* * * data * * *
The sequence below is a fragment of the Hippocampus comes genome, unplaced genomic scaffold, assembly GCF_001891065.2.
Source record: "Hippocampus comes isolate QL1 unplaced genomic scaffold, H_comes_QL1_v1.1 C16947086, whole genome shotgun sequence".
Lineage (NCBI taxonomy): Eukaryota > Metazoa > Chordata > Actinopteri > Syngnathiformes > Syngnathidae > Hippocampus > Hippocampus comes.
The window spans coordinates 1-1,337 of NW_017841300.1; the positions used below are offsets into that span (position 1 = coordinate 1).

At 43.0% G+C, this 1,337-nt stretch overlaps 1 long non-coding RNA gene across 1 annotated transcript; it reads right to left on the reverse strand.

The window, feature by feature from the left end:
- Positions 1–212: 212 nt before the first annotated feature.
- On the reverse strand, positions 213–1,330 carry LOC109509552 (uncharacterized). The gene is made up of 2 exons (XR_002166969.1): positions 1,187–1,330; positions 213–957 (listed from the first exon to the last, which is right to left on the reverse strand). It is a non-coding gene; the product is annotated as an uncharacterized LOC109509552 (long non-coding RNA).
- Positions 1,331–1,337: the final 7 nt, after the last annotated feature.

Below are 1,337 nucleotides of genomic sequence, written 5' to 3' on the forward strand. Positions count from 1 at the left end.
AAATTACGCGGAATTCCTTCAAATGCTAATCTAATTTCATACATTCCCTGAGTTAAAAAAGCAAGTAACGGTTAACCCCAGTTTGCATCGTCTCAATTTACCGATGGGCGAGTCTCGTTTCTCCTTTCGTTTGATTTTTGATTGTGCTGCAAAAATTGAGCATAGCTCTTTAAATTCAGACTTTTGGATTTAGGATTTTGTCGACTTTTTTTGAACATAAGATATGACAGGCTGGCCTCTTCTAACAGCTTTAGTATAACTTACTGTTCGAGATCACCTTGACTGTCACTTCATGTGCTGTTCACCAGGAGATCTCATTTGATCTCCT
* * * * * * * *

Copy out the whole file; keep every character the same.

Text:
The sequence below is a fragment of the Hippocampus comes genome, unplaced genomic scaffold, assembly GCF_001891065.2.
Source record: "Hippocampus comes isolate QL1 unplaced genomic scaffold, H_comes_QL1_v1.1 C16947086, whole genome shotgun sequence".
Lineage (NCBI taxonomy): Eukaryota > Metazoa > Chordata > Actinopteri > Syngnathiformes > Syngnathidae > Hippocampus > Hippocampus comes.
The window spans coordinates 1-1,337 of NW_017841300.1; the positions used below are offsets into that span (position 1 = coordinate 1).

At 43.0% G+C, this 1,337-nt stretch overlaps 1 long non-coding RNA gene across 1 annotated transcript; it reads right to left on the reverse strand.

The window, feature by feature from the left end:
- Positions 1–212: 212 nt before the first annotated feature.
- On the reverse strand, positions 213–1,330 carry LOC109509552 (uncharacterized). The gene is made up of 2 exons (XR_002166969.1): positions 1,187–1,330; positions 213–957 (listed from the first exon to the last, which is right to left on the reverse strand). It is a non-coding gene; the product is annotated as an uncharacterized LOC109509552 (long non-coding RNA).
- Positions 1,331–1,337: the final 7 nt, after the last annotated feature.

Below are 1,337 nucleotides of genomic sequence, written 5' to 3' on the forward strand. Positions count from 1 at the left end.
AAATTACGCGGAATTCCTTCAAATGCTAATCTAATTTCATACATTCCCTGAGTTAAAAAAGCAAGTAACGGTTAACCCCAGTTTGCATCGTCTCAATTTACCGATGGGCGAGTCTCGTTTCTCCTTTCGTTTGATTTTTGATTGTGCTGCAAAAATTGAGCATAGCTCTTTAAATTCAGACTTTTGGATTTAGGATTTTGTCGACTTTTTTTGAACATAAGATATGACAGGCTGGCCTCTTCTAACAGCTTTAGTATAACTTACTGTTCGAGATCACCTTGACTGTCACTTCATGTGCTGTTCACCAGGAGATCTCATTTGATCTCCT